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From ‘Lack of Data’ to ‘Data Overload’

From ‘Lack of Data’ to ‘Data Overload’


Introduction of the world wide web, early in the 1990s, marked the beginning of the ‘Information Age’ – an era characterized by technological disruptions. The ‘Information’ and ‘Technology’ duo took the world by storm, providing an instant facelift to the global economic environment, and establishing unprecedented levels of efficiencies and productivity for businesses.

Newer communication channels lifted the barriers between countries and continents, giving way to a global business landscape. Opportunities increased, but at the same time competition stiffened – not only from local players, but also from players across the globe. With everything and everyone moving online, the digital universe started expanding exponentially. It was during this period that the world finally discovered a common currency – Data.



Data Becomes Big

Data banks were set up globally to house information assets of businesses, and roles such as Chief Information Officer and Chief Data Officer were created, as custodians of the enterprise’s intellectual property and data.

The penetration of social media and mobile technology fueled this growth further, by providing an ecosystem for user generated content. Whether large enterprises or individual consumers, everyone participated in the digital revolution by creating and sharing content in different forms – images, videos, music, text, etc. Statistics suggest that digital content has been doubling in volume every two years, and is expected to grow at a similar pace, if not higher, in the future. The internet became the most popular hang-out for new age customers and, to ensure survival, businesses had no option but to follow suit. This ignited the ongoing e-commerce revolution that has completely transformed the dynamics of the business landscape.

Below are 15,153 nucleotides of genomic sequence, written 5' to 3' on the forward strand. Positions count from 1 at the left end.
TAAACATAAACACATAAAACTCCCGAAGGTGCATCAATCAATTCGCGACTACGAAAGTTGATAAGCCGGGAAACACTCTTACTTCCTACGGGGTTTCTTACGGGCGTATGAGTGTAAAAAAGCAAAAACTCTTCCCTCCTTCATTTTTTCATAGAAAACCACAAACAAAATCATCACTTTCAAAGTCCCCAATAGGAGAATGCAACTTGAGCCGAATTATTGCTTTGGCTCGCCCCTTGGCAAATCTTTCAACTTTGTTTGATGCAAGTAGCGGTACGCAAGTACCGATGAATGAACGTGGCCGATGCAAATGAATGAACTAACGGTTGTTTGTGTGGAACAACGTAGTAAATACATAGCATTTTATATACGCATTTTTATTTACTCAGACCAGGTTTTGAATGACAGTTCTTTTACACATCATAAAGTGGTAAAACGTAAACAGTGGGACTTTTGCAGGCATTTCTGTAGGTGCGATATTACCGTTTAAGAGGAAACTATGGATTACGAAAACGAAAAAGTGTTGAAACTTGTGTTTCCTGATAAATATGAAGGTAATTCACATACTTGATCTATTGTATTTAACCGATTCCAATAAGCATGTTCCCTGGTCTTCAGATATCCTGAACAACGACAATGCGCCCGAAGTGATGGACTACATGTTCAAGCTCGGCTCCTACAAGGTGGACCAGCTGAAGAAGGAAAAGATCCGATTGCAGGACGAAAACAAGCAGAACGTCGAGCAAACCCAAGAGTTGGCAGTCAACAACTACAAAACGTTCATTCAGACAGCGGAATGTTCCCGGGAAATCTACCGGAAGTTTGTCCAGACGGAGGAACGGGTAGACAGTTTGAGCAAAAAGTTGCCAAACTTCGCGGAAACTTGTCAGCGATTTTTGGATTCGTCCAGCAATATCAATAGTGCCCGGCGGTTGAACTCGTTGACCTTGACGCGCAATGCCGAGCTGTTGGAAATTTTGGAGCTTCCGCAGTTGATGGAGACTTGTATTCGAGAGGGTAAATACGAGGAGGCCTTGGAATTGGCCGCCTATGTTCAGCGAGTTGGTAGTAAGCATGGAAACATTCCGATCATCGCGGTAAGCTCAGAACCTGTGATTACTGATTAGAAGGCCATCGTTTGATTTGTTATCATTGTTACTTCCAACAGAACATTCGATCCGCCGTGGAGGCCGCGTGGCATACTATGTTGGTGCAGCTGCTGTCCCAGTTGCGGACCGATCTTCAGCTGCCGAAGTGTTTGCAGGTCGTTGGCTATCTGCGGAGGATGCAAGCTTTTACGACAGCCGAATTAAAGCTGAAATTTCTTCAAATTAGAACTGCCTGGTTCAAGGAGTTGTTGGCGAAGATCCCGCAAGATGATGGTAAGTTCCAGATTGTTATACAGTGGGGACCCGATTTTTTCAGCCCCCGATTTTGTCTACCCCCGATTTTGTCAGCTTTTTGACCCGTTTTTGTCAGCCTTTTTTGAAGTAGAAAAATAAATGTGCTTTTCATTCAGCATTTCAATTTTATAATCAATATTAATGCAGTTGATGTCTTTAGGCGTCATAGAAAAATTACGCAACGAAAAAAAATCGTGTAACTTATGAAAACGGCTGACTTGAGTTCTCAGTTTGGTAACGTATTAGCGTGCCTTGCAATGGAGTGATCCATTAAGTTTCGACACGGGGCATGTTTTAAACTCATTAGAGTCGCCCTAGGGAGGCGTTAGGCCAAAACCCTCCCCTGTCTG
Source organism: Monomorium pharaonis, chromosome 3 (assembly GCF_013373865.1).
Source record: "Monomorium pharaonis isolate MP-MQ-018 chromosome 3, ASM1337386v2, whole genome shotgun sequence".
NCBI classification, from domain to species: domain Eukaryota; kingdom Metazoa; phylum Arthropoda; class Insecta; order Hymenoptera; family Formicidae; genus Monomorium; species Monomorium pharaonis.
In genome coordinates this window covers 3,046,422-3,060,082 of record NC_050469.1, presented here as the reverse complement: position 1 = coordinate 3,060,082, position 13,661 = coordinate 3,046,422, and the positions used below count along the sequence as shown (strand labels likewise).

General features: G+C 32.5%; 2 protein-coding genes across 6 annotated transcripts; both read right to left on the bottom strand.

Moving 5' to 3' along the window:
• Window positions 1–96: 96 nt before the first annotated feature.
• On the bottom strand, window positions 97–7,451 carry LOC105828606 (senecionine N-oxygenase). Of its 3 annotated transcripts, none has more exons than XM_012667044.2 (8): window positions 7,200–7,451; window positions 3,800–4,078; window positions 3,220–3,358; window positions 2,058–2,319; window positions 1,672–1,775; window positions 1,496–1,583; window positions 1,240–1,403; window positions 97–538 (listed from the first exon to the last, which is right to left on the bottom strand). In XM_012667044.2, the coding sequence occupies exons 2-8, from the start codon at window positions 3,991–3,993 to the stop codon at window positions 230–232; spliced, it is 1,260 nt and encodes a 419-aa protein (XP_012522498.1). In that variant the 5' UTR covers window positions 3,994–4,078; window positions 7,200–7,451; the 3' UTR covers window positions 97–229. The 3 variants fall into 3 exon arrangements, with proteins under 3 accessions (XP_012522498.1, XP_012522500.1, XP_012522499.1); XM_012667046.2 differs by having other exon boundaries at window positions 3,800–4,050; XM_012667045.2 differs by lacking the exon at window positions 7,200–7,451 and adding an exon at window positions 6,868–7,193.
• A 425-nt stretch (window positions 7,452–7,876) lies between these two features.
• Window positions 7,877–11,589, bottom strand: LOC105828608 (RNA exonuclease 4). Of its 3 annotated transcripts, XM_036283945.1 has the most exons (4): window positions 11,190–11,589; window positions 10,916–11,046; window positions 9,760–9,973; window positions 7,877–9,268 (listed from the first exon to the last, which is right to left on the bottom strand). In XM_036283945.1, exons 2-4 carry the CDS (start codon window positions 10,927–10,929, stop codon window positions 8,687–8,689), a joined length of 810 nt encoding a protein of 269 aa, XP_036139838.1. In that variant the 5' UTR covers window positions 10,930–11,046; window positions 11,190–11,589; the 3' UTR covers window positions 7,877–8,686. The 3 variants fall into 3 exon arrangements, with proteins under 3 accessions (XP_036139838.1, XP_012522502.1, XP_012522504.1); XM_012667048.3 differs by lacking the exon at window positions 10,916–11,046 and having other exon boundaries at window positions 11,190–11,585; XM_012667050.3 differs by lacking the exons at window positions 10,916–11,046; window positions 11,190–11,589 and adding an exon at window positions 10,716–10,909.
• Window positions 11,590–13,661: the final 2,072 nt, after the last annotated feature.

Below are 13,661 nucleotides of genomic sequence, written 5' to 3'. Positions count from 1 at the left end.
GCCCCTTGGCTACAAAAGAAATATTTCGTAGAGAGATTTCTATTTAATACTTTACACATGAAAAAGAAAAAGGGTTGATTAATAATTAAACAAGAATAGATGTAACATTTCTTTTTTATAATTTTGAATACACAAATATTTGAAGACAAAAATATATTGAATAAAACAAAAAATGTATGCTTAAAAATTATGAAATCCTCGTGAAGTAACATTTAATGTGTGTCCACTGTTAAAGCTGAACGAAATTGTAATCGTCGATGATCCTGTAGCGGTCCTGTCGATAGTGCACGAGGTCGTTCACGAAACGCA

Everything ‘Smart’ and ‘Intelligent’

The realization that consumers’ behavior and preferences can be assessed based on their digital footprint or online persona, brought about a 360-degree transformation in how businesses sold their products and services. Access to data became a must have strategic advantage for growth focused enterprises across sectors. Digitization, process automation, and information management systems gained huge traction, and Data Analysts became the most in-demand professionals in the job market.

The information revolution impacted us in a way that almost everything around us was becoming ‘smart’ – be it mobile phones, televisions, watches, or consumers. While we were still basking in the glory of our recently discovered ‘smartness’, the business fraternity floated a new trait – ‘intelligence’ in the market. From processes to systems and home appliances, everything became intelligent. Technology disciplines such as Business Intelligence, Market Intelligence, Process Intelligence were conceptualized, and the underpinning platform for each of these intelligent technologies was ‘Data’.

The New Problem Statement – Data Overload

As volume of data increased, it introduced more and more complexity in managing data. Data inflow became unmanageable for traditional data management systems, establishing the need for more advanced technologies and systems that could deal with the complex nature of data. Big Data Analytics become the new mantra of the industry.

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Numerous data crunching tools were developed and launched to make sense of the humongous volumes of data created and shared each day, and there emerged of a new breed of technology geeks – Data Scientists. Their job was to slice and dice every bit of data at their disposal to derive patterns, logic, and trends that can help them predict future.

Despite the fact that Big Data Analytics, to a large extent, addressed the challenge of managing the extremely huge volumes of data at our disposal, most industries are yet to significantly benefit from it. But, why?

I do acknowledge that ‘intelligence’ is hard to acquire. And, not every business has the capability to build complex algorithms that can crunch data efficiently. But, in today’s world, when almost everything is available on demand, do you really need that capability? While there is no ‘right’ answer to this question, the question itself is worth deliberating on.


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